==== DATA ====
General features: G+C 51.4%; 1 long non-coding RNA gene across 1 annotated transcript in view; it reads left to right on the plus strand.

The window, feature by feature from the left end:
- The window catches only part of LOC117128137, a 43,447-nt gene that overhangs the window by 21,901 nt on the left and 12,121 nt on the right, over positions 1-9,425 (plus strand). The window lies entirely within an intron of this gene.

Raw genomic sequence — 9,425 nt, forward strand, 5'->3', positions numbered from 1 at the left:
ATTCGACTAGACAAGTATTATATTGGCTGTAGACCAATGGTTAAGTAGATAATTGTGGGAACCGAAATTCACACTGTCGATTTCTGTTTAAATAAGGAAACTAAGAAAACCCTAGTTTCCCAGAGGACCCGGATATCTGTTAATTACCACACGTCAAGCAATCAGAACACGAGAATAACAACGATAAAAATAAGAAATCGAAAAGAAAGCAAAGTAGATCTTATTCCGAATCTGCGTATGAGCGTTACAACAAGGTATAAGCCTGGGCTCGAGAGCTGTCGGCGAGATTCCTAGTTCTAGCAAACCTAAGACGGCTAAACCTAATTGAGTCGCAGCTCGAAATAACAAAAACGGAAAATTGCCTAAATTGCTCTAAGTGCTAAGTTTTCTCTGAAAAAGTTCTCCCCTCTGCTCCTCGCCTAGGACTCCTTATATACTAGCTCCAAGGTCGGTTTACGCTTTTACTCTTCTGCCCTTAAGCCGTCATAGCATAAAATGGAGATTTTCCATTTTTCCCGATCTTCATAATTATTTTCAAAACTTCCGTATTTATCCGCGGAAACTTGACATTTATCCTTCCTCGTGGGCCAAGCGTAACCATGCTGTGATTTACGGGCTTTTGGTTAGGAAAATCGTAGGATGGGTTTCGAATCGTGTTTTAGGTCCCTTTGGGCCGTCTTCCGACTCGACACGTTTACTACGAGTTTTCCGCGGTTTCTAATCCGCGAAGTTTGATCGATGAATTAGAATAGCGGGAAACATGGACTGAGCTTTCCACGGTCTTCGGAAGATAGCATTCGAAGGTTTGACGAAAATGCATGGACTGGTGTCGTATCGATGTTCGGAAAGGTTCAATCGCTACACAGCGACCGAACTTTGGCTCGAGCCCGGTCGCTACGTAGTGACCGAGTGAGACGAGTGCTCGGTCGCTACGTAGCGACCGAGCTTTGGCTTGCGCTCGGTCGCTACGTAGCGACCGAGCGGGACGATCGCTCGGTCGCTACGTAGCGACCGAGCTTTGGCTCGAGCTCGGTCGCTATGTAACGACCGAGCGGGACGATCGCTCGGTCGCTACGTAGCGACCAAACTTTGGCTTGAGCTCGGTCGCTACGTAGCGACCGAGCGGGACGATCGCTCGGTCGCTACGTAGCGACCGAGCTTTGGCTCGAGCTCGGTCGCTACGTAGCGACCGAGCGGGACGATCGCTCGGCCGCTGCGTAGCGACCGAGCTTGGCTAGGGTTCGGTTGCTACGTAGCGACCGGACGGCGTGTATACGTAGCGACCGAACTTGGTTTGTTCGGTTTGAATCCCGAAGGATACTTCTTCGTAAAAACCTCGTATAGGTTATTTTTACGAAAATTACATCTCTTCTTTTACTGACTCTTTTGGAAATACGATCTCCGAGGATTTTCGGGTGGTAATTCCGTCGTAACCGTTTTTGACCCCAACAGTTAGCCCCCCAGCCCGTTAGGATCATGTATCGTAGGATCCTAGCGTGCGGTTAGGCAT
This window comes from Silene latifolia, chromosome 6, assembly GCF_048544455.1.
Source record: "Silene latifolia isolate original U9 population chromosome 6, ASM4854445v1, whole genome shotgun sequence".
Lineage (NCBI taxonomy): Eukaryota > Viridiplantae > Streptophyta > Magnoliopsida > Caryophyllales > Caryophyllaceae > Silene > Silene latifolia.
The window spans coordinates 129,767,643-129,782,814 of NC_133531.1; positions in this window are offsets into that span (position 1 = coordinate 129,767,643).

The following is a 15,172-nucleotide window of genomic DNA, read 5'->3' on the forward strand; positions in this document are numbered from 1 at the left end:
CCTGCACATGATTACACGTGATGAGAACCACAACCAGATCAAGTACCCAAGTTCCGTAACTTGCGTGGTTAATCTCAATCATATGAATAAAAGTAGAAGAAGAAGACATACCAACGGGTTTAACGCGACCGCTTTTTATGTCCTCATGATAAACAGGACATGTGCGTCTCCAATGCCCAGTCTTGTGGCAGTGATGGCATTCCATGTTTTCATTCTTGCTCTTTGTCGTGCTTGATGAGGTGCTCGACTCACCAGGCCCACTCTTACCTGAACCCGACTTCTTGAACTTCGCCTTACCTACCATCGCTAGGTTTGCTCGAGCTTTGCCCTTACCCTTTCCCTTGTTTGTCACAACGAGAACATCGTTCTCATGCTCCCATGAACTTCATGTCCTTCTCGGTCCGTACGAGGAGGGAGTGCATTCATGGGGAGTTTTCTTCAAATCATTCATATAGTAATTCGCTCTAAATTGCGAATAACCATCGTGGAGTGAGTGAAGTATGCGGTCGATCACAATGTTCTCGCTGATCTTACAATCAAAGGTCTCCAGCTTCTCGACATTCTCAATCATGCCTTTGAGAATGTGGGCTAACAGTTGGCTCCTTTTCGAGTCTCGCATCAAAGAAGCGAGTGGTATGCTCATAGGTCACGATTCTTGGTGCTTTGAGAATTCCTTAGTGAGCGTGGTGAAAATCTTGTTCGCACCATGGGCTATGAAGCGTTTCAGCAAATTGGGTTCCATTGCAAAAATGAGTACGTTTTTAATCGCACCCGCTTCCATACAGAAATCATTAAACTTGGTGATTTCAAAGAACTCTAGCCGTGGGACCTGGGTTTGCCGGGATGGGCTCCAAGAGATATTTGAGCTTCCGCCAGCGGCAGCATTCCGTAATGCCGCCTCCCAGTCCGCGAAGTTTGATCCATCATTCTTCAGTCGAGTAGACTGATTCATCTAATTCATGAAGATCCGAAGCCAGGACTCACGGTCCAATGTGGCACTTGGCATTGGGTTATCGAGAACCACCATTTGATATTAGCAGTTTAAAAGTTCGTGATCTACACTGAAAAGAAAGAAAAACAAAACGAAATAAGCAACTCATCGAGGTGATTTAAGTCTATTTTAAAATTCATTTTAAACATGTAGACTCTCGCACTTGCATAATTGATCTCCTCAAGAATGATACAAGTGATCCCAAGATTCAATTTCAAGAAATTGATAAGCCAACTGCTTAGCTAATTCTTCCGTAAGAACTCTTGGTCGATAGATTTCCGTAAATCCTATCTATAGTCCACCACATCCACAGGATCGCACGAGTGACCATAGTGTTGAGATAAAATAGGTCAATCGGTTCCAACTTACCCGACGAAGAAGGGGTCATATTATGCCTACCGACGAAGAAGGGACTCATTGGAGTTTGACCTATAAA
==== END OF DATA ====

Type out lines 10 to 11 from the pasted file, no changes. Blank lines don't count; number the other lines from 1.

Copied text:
The following is a 15,172-nucleotide window of genomic DNA, read 5'->3' on the forward strand; positions in this document are numbered from 1 at the left end:
CCTGCACATGATTACACGTGATGAGAACCACAACCAGATCAAGTACCCAAGTTCCGTAACTTGCGTGGTTAATCTCAATCATATGAATAAAAGTAGAAGAAGAAGACATACCAACGGGTTTAACGCGACCGCTTTTTATGTCCTCATGATAAACAGGACATGTGCGTCTCCAATGCCCAGTCTTGTGGCAGTGATGGCATTCCATGTTTTCATTCTTGCTCTTTGTCGTGCTTGATGAGGTGCTCGACTCACCAGGCCCACTCTTACCTGAACCCGACTTCTTGAACTTCGCCTTACCTACCATCGCTAGGTTTGCTCGAGCTTTGCCCTTACCCTTTCCCTTGTTTGTCACAACGAGAACATCGTTCTCATGCTCCCATGAACTTCATGTCCTTCTCGGTCCGTACGAGGAGGGAGTGCATTCATGGGGAGTTTTCTTCAAATCATTCATATAGTAATTCGCTCTAAATTGCGAATAACCATCGTGGAGTGAGTGAAGTATGCGGTCGATCACAATGTTCTCGCTGATCTTACAATCAAAGGTCTCCAGCTTCTCGACATTCTCAATCATGCCTTTGAGAATGTGGGCTAACAGTTGGCTCCTTTTCGAGTCTCGCATCAAAGAAGCGAGTGGTATGCTCATAGGTCACGATTCTTGGTGCTTTGAGAATTCCTTAGTGAGCGTGGTGAAAATCTTGTTCGCACCATGGGCTATGAAGCGTTTCAGCAAATTGGGTTCCATTGCAAAAATGAGTACGTTTTTAATCGCACCCGCTTCCATACAGAAATCATTAAACTTGGTGATTTCAAAGAACTCTAGCCGTGGGACCTGGGTTTGCCGGGATGGGCTCCAAGAGATATTTGAGCTTCCGCCAGCGGCAGCATTCCGTAATGCCGCCTCCCAGTCCGCGAAGTTTGATCCATCATTCTTCAGTCGAGTAGACTGATTCATCTAATTCATGAAGATCCGAAGCCAGGACTCACGGTCCAATGTGGCACTTGGCATTGGGTTATCGAGAACCACCATTTGATATTAGCAGTTTAAAAGTTCGTGATCTACACTGAAAAGAAAGAAAAACAAAACGAAATAAGCAACTCATCGAGGTGATTTAAGTCTATTTTAAAATTCATTTTAAACATGTAGACTCTCGCACTTGCATAATTGATCTCCTCAAGAATGATACAAGTGATCCCAAGATTCAATTTCAAGAAATTGATAAGCCAACTGCTTAGCTAATTCTTCCGTAAGAACTCTTGGTCGATAGATTTCCGTAAATCCTATCTATAGTCCACCACATCCACAGGATCGCACGAGTGACCATAGTGTTGAGATAAAATAGGTCAATCGGTTCCAACTTACCCGACGAAGAAGGGGTCATATTATGCCTACCGACGAAGAAGGGACTCATTGGAGTTTGACCTATAAA